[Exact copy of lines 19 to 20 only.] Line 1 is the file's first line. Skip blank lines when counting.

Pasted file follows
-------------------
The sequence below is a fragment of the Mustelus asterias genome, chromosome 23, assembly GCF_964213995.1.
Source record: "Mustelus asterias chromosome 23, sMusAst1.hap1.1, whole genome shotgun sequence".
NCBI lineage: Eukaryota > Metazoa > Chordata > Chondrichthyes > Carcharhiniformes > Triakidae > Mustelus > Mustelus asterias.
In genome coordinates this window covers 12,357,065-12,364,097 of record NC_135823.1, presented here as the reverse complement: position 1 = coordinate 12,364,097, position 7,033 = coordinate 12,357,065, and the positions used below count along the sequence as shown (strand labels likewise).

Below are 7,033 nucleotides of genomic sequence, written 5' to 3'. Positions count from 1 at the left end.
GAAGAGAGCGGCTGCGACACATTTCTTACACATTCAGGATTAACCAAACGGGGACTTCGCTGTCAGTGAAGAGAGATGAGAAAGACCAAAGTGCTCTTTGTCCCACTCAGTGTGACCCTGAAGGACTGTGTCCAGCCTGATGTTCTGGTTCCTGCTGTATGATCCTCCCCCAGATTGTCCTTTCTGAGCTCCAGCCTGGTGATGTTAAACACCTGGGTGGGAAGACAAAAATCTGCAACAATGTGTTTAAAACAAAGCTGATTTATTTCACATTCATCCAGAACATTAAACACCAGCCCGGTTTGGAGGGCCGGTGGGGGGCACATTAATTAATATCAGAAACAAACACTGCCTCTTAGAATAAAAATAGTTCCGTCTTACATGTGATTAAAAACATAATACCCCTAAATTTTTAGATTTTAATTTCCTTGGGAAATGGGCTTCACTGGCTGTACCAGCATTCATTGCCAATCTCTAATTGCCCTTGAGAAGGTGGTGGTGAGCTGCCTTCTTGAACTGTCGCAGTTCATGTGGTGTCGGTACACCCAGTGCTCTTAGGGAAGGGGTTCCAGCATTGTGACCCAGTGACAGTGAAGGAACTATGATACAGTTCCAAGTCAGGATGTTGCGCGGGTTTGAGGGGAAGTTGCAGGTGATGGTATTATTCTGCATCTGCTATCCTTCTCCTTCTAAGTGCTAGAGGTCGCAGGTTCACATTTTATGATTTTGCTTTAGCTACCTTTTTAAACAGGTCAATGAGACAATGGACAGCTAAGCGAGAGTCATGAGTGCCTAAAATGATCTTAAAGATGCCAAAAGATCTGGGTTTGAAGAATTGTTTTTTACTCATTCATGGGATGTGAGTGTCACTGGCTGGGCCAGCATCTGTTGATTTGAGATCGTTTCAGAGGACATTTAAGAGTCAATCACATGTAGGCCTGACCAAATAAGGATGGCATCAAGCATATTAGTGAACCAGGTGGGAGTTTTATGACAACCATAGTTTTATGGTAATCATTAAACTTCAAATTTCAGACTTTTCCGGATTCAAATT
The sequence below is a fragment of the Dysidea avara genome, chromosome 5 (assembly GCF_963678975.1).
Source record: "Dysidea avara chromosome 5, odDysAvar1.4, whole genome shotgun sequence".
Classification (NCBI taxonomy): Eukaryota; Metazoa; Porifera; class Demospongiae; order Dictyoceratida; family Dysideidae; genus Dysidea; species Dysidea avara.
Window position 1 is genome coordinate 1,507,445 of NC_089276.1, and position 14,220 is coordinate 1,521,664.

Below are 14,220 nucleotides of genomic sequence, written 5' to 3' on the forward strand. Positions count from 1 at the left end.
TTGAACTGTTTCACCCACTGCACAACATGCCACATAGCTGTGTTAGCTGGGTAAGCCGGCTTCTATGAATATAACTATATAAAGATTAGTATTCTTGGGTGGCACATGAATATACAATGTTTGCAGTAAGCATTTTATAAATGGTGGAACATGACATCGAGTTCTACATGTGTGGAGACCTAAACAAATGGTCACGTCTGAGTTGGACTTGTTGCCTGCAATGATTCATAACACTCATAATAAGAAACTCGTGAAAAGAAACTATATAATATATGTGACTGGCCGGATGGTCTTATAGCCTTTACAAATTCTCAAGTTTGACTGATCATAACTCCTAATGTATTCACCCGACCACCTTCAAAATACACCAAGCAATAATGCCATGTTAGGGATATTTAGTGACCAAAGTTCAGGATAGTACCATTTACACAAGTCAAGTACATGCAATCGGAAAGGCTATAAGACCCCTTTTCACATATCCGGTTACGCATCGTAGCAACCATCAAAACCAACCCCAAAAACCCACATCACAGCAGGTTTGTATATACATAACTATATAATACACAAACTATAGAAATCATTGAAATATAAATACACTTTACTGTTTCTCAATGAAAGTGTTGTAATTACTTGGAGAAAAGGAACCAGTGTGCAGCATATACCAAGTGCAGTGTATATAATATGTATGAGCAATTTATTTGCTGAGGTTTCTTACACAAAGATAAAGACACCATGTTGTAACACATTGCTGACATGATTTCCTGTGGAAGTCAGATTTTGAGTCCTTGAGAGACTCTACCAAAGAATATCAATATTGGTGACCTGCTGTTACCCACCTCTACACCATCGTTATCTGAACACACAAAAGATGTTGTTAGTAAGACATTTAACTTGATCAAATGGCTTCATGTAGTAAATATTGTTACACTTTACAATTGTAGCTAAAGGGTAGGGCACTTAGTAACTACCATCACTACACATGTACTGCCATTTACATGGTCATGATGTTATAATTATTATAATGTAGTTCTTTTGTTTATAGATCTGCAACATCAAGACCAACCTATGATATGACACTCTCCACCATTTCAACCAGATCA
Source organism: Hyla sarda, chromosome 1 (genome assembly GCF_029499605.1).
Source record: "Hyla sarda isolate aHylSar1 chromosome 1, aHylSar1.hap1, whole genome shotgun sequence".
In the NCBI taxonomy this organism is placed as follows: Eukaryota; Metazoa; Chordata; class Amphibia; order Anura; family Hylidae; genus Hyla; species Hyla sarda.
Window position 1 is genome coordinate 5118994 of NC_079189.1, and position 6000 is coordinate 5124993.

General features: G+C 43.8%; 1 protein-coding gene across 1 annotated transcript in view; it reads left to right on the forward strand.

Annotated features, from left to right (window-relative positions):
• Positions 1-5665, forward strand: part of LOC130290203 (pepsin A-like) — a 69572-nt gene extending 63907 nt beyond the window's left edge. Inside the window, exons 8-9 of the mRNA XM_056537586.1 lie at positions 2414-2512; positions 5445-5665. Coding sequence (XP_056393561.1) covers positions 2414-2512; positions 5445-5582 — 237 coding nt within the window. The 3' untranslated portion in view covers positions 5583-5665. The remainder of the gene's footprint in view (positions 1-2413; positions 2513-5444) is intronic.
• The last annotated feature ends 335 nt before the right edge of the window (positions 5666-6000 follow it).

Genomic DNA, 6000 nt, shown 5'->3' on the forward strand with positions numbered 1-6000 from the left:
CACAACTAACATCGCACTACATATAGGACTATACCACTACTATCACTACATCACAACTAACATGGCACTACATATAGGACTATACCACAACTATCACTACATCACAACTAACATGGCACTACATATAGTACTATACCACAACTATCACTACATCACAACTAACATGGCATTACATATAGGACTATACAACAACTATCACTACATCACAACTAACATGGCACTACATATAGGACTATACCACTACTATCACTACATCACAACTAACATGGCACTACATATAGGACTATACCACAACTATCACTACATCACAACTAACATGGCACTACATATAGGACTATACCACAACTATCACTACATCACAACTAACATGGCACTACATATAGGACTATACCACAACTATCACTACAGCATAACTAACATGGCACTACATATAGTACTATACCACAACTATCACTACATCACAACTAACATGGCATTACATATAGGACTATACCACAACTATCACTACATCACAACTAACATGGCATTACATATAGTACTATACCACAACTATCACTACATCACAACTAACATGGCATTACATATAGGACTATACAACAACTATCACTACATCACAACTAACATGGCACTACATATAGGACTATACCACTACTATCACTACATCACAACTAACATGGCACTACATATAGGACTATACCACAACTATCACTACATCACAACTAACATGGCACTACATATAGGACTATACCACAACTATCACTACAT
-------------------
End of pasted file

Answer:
• Positions 1-5665, forward strand: part of LOC130290203 (pepsin A-like) — a 69572-nt gene extending 63907 nt beyond the window's left edge. Inside the window, exons 8-9 of the mRNA XM_056537586.1 lie at positions 2414-2512; positions 5445-5665. Coding sequence (XP_056393561.1) covers positions 2414-2512; positions 5445-5582 — 237 coding nt within the window. The 3' untranslated portion in view covers positions 5583-5665. The remainder of the gene's footprint in view (positions 1-2413; positions 2513-5444) is intronic.
• The last annotated feature ends 335 nt before the right edge of the window (positions 5666-6000 follow it).